Next Article in Journal
Identification of Requirements for Computer-Supported Matching of Food Consumption Data with Food Composition Data
Next Article in Special Issue
Immunomodulatory Protein Hydrolysates and Their Application
Previous Article in Journal
A Comparison of the Satiety Effects of a Fruit Smoothie, Its Fresh Fruit Equivalent and Other Drinks
Article Menu
Issue 4 (April) cover image

Export Article

Nutrients 2018, 10(4), 432; doi:10.3390/nu10040432

Review
Obesity, Inflammation, Toll-Like Receptor 4 and Fatty Acids
1
Nutritional Genomics and Inflammation Laboratory, Department of Nutrition, School of Public Health, University of São Paulo, 01246-904 São Paulo, Brazil
2
Food Research Center (FoRC), CEPID-FAPESP, Research Innovation and Dissemination Centers São Paulo Research Foundation, São Paulo 05468-140, Brazil
3
Human Development and Health Academic Unit, Faculty of Medicine, University of Southampton, Southampton SO16 6YD, UK
4
National Institute for Health Research Southampton Biomedical Research Centre, University Hospital Southampton National Health Service Foundation Trust and University of Southampton, Southampton SO16 6YD, UK
*
Author to whom correspondence should be addressed.
Received: 28 February 2018 / Accepted: 28 March 2018 / Published: 30 March 2018

Abstract

:
Obesity leads to an inflammatory condition that is directly involved in the etiology of cardiovascular diseases, type 2 diabetes mellitus, and certain types of cancer. The classic inflammatory response is an acute reaction to infections or to tissue injuries, and it tends to move towards resolution and homeostasis. However, the inflammatory process that was observed in individuals affected by obesity and metabolic syndrome differs from the classical inflammatory response in certain respects. This inflammatory process manifests itself systemically and it is characterized by a chronic low-intensity reaction. The toll-like receptor 4 (TLR4) signaling pathway is acknowledged as one of the main triggers of the obesity-induced inflammatory response. The aim of the present review is to describe the role that is played by the TLR4 signaling pathway in the inflammatory response and its modulation by saturated and omega-3 polyunsaturated fatty acids. Studies indicate that saturated fatty acids can induce inflammation by activating the TLR4 signaling pathway. Conversely, omega-3 polyunsaturated fatty acids, such as eicosapentaenoic acid and docosahexaenoic acid, exert anti-inflammatory actions through the attenuation of the activation of the TLR4 signaling pathway by either lipopolysaccharides or saturated fatty acids.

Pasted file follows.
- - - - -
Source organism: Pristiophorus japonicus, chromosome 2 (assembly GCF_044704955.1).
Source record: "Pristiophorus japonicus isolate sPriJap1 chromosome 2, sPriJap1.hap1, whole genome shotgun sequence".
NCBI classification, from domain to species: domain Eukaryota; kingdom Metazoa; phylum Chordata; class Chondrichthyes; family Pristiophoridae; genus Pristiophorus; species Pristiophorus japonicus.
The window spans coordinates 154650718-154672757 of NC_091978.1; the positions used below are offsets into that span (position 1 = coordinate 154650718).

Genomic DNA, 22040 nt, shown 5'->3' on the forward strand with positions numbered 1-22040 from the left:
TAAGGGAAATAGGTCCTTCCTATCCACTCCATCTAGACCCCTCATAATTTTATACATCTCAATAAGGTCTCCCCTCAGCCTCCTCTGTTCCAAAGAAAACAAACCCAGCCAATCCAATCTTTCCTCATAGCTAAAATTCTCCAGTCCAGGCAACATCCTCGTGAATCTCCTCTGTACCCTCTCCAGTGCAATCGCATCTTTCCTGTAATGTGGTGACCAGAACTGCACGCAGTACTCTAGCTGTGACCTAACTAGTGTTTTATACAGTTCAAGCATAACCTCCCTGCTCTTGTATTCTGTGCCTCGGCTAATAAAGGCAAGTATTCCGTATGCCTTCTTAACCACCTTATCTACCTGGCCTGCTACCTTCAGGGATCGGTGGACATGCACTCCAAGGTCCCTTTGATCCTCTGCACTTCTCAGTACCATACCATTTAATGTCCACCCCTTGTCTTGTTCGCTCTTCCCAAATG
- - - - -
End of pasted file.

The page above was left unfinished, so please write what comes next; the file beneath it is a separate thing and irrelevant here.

Keywords:
inflammation; toll-like receptor 4; obesity; fatty acids

1. Obesity

Obesity is a multifactorial and polygenic condition that has become a very concerning public health issue that is affecting both developed and developing countries [1,2,3]. Overweight individuals (defined as body mass index (BMI) ≥ 25 kg/m2) account for approximately 30% of the global population, i.e., 2.1 billion people, of whom more than 600,000 are classified as obese (defined as BMI ≥ 30 kg/m2) [4]. The analysis conducted by the Global Burden of Disease Study 2013 showed that the overweight prevalence increased to 27.5% of adults and 47.1% of children in the past three decades [5]. The prevalence of obesity is currently higher in developed countries; nevertheless, approximately two-thirds of the obese population lives in developing countries [6]. Based on the current scenario, it is estimated that up to 50% of the global population will be classified as overweight or obese by 2030 [7]. Approximately 35% of adult individuals and 17% of children and adolescents (2 to 19 years old) are considered to be obese (defined by values above the 95th percentile of the BMI curve of these age groups) in the United States. It is estimated that approximately 300,000 people die due to obesity in the United States (U.S.) every year, which is the second highest cause of preventable death [8].